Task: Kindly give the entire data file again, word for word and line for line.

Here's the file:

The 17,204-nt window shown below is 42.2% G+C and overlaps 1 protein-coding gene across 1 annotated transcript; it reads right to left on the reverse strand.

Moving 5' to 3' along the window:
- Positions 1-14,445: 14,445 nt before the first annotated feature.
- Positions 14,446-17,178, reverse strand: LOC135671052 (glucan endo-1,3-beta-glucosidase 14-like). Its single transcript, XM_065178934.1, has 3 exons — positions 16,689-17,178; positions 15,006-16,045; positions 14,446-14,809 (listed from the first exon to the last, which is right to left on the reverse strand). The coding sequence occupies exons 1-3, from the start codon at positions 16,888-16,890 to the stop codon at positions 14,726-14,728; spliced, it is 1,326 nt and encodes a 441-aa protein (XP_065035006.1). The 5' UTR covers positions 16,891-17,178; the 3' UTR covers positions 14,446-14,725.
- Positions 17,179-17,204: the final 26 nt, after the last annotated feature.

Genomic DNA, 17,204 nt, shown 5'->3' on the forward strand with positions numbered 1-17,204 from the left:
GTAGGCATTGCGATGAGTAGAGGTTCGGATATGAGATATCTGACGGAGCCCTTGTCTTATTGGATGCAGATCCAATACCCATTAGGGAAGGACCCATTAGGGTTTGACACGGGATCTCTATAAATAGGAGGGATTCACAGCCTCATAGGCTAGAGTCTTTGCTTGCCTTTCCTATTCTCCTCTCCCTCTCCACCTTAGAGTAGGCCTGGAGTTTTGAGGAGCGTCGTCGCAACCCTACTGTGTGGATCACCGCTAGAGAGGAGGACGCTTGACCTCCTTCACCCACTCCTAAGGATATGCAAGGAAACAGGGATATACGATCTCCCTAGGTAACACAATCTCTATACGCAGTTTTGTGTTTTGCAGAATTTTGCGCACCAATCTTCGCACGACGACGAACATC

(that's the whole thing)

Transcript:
The 17,204-nt window shown below is 42.2% G+C and overlaps 1 protein-coding gene across 1 annotated transcript; it reads right to left on the reverse strand.

Moving 5' to 3' along the window:
- Positions 1-14,445: 14,445 nt before the first annotated feature.
- Positions 14,446-17,178, reverse strand: LOC135671052 (glucan endo-1,3-beta-glucosidase 14-like). Its single transcript, XM_065178934.1, has 3 exons — positions 16,689-17,178; positions 15,006-16,045; positions 14,446-14,809 (listed from the first exon to the last, which is right to left on the reverse strand). The coding sequence occupies exons 1-3, from the start codon at positions 16,888-16,890 to the stop codon at positions 14,726-14,728; spliced, it is 1,326 nt and encodes a 441-aa protein (XP_065035006.1). The 5' UTR covers positions 16,891-17,178; the 3' UTR covers positions 14,446-14,725.
- Positions 17,179-17,204: the final 26 nt, after the last annotated feature.

Genomic DNA, 17,204 nt, shown 5'->3' on the forward strand with positions numbered 1-17,204 from the left:
GTAGGCATTGCGATGAGTAGAGGTTCGGATATGAGATATCTGACGGAGCCCTTGTCTTATTGGATGCAGATCCAATACCCATTAGGGAAGGACCCATTAGGGTTTGACACGGGATCTCTATAAATAGGAGGGATTCACAGCCTCATAGGCTAGAGTCTTTGCTTGCCTTTCCTATTCTCCTCTCCCTCTCCACCTTAGAGTAGGCCTGGAGTTTTGAGGAGCGTCGTCGCAACCCTACTGTGTGGATCACCGCTAGAGAGGAGGACGCTTGACCTCCTTCACCCACTCCTAAGGATATGCAAGGAAACAGGGATATACGATCTCCCTAGGTAACACAATCTCTATACGCAGTTTTGTGTTTTGCAGAATTTTGCGCACCAATCTTCGCACGACGACGAACATC